In May 1954 he joined No.112 Squadron at Bruggen in Germany as a Flight Commander flying the Sabre, an American aircraft and the first operational supersonic aircraft in the Royal Air Force. This period was the beginning of the Cold War. In April 1956 the Squadron was re-equipped with the Hawker Hunter.
In June 1956 he was promoted to Squadron Leader and posted to Celle in Northern Germany to command No.94 Squadron flying Venom fighters. Celle was only about 20 miles from the East German border, and Communist MIG fighters could be seen patrolling their side of the border – very cold war! In September 1957 No.94 Squadron was disbanded in company with many other squadrons when the then Minister decided that manned aircraft was not the right way to go, with emphasis being put on rockets.
After a Staff Course in 1958 he was posted as the Staff Officer responsible for Flight Safety at Headquarters No.13 Group, which controlled the northern fighter group. This posting lasted until the end of 1960 and he then attended Staff College at Bracknell during 1961, this being followed by three years at the Air Ministry in London. During this time a very good friend, who trained with Denys, was the Chief Instructor at the Empire Test Pilot’s School at Farnborough, and he arranged for Denys to fly many interesting aircraft.
In the middle of 1964 he was promoted to Wing Commander and started refresher flying via Jet Provosts, Meteors, Canberras and finally the Vulcan at the Operational Conversion Unit at Finningly in Yorkshire, this period being followed by a posting to command No.617 Squadron (‘The Dambusters’) at Scampton in Lincolnshire. It was the height of the Cold War, and they carried the Blue Steel Ballistic Missile with a megaton warhead At that time every V-Bomber squadron had one aircraft permanently ready to go, and frequent “Q.R.A.’s” (Quick Reaction Alerts) were practised with the Stand-by Crews.
1966 Hawaii - embarking in a VULCAN bomber for the next leg of a round the world operational sortie.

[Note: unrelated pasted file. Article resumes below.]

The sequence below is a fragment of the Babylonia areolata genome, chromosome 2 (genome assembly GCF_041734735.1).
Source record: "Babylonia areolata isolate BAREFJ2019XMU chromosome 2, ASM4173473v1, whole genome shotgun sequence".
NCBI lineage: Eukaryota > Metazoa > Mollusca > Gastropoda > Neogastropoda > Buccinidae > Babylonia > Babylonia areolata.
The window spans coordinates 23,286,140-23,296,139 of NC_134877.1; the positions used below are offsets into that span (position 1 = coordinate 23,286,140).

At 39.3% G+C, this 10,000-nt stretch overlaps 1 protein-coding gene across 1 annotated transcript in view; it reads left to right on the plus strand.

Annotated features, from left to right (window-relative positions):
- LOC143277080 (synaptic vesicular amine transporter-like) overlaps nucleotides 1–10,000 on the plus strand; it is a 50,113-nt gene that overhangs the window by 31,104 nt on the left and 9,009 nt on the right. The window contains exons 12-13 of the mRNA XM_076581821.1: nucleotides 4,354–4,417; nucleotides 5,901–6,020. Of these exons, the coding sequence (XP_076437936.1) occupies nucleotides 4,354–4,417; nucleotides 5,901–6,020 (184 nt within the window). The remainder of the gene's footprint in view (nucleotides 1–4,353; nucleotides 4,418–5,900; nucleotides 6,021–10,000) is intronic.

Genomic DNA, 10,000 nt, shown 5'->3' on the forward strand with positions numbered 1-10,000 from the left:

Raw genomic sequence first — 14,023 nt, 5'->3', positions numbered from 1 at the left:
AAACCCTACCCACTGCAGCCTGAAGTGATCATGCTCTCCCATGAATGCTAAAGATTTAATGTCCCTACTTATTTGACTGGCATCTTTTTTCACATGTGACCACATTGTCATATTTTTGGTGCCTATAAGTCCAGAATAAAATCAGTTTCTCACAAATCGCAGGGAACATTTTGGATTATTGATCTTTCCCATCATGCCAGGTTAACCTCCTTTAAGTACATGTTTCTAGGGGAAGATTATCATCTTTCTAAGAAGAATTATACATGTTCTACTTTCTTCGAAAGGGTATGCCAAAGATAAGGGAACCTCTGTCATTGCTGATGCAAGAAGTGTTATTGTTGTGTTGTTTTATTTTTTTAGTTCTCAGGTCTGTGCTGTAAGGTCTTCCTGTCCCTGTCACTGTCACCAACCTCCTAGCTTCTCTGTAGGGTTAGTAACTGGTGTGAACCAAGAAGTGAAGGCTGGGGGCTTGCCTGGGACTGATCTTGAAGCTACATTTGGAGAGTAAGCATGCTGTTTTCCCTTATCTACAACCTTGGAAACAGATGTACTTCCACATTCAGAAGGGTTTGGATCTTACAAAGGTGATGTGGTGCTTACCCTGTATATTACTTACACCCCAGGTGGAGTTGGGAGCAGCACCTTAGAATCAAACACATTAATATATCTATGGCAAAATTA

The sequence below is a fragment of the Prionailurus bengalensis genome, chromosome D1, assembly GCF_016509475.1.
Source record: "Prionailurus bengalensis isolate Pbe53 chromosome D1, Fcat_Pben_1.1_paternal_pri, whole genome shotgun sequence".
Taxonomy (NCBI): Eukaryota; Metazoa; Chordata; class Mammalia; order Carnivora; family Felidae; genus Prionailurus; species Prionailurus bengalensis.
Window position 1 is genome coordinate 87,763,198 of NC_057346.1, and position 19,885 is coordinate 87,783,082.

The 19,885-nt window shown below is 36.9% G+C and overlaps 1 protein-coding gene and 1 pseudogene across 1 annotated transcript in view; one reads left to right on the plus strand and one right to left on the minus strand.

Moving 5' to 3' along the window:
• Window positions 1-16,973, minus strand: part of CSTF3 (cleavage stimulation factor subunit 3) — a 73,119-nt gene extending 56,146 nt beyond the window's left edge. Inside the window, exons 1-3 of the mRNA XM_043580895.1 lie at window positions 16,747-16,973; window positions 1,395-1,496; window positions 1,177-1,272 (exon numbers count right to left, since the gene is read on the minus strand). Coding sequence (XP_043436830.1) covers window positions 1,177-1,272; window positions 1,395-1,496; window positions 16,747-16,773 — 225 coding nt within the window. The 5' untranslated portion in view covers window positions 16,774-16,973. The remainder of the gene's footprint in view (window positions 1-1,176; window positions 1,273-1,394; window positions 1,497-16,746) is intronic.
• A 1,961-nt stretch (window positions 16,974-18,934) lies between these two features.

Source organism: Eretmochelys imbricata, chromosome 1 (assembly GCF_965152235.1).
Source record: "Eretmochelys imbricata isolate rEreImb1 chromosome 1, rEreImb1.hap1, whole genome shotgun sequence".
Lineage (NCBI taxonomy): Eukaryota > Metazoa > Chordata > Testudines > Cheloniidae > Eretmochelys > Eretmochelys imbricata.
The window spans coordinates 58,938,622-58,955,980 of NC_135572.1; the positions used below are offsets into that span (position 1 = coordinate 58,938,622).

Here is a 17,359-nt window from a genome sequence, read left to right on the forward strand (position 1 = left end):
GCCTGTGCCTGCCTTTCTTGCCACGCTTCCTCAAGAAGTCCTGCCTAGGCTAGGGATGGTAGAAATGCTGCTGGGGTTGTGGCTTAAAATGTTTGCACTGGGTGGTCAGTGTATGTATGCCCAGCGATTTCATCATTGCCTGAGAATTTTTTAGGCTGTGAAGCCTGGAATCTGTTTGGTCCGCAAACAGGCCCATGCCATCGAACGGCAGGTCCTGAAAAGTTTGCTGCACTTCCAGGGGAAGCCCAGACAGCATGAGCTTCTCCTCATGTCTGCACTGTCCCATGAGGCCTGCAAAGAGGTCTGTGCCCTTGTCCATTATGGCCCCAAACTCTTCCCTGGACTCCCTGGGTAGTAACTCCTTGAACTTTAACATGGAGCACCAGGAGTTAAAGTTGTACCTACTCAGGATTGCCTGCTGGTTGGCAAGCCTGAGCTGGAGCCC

In 1967 he was appointed as Saceur’s Represetative to the Joint Strategic Planning Staff , which was located at U.S.A.F. Strategic Air Command Headquarters at Offutt Air Force Base, Nebraska, U.S.A. Whilst there he was promoted to Group Captain but remained in America until the end of 1970.
The first half of 1971 was taken up with the Air Warfare Course at Manby in Lincolnshire. Then some refresher flying on the Vulcan and a conversion course to the Hercules prior to an appointment as the Group Captain Flying at Akrotiri in Cyprus.
The appointment ended in August 1973 and a posting home followed, with a course lasting five months at the Royal Naval College, Greenwich. At the conclusion of this Senior Officers’ War Course he was supposed to remain at Greenwich as the R.A.F. Director. However, a difference of opinion with the Naval element of the Directing Staff resulted in the cancelling of this appointment and a posting as the Senior Officer in charge of Administration at the Bomber Group Headquarters at Bawtry, near Doncaster. And there he remained until he was made redundant/retired in September 1976 as Group Captain.
Denys Heywood died in the autumn 2010.
A Parish at War
The Webmaster would like to thank Rob Forsyth and Elisabeth Heywood for the permission to use the original article and photos. The original source is so be found here, with several more photos: http://www.deddington.org.uk/__data/assets/pdf_file/0014/9113/DenysHeywood.pdf